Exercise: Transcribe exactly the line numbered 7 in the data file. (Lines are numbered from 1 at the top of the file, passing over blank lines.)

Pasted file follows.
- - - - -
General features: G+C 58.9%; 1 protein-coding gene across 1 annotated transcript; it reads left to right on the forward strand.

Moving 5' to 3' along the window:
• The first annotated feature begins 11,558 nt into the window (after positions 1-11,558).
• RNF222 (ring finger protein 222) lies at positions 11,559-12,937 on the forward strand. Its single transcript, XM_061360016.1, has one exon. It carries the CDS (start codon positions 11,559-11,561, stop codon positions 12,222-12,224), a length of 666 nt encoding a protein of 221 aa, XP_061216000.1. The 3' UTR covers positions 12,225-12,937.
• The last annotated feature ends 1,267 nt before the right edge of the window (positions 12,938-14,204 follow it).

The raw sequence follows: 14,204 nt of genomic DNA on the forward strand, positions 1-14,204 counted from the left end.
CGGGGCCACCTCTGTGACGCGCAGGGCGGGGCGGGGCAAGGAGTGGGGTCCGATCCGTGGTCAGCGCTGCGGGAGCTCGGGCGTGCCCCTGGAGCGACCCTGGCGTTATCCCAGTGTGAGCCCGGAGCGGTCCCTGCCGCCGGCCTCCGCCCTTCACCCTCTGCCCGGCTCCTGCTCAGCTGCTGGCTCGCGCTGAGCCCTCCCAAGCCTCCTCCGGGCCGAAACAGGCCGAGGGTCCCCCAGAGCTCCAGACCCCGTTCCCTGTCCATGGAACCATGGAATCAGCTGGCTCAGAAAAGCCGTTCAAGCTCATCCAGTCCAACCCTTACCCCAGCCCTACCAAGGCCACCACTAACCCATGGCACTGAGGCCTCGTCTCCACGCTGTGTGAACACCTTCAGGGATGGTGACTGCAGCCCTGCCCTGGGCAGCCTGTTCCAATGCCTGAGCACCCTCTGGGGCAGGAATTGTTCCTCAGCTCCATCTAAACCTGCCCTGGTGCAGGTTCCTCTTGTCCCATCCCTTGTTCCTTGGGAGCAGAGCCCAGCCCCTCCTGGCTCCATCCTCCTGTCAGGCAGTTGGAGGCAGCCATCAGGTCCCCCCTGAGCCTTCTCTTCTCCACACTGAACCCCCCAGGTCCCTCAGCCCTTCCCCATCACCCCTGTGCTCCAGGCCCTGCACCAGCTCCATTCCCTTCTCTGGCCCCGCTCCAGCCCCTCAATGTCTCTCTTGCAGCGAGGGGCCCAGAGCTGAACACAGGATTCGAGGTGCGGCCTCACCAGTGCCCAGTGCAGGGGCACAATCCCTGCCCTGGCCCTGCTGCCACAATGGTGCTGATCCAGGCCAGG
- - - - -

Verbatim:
CGGGGCCACCTCTGTGACGCGCAGGGCGGGGCGGGGCAAGGAGTGGGGTCCGATCCGTGGTCAGCGCTGCGGGAGCTCGGGCGTGCCCCTGGAGCGACCCTGGCGTTATCCCAGTGTGAGCCCGGAGCGGTCCCTGCCGCCGGCCTCCGCCCTTCACCCTCTGCCCGGCTCCTGCTCAGCTGCTGGCTCGCGCTGAGCCCTCCCAAGCCTCCTCCGGGCCGAAACAGGCCGAGGGTCCCCCAGAGCTCCAGACCCCGTTCCCTGTCCATGGAACCATGGAATCAGCTGGCTCAGAAAAGCCGTTCAAGCTCATCCAGTCCAACCCTTACCCCAGCCCTACCAAGGCCACCACTAACCCATGGCACTGAGGCCTCGTCTCCACGCTGTGTGAACACCTTCAGGGATGGTGACTGCAGCCCTGCCCTGGGCAGCCTGTTCCAATGCCTGAGCACCCTCTGGGGCAGGAATTGTTCCTCAGCTCCATCTAAACCTGCCCTGGTGCAGGTTCCTCTTGTCCCATCCCTTGTTCCTTGGGAGCAGAGCCCAGCCCCTCCTGGCTCCATCCTCCTGTCAGGCAGTTGGAGGCAGCCATCAGGTCCCCCCTGAGCCTTCTCTTCTCCACACTGAACCCCCCAGGTCCCTCAGCCCTTCCCCATCACCCCTGTGCTCCAGGCCCTGCACCAGCTCCATTCCCTTCTCTGGCCCCGCTCCAGCCCCTCAATGTCTCTCTTGCAGCGAGGGGCCCAGAGCTGAACACAGGATTCGAGGTGCGGCCTCACCAGTGCCCAGTGCAGGGGCACAATCCCTGCCCTGGCCCTGCTGCCACAATGGTGCTGATCCAGGCCAGG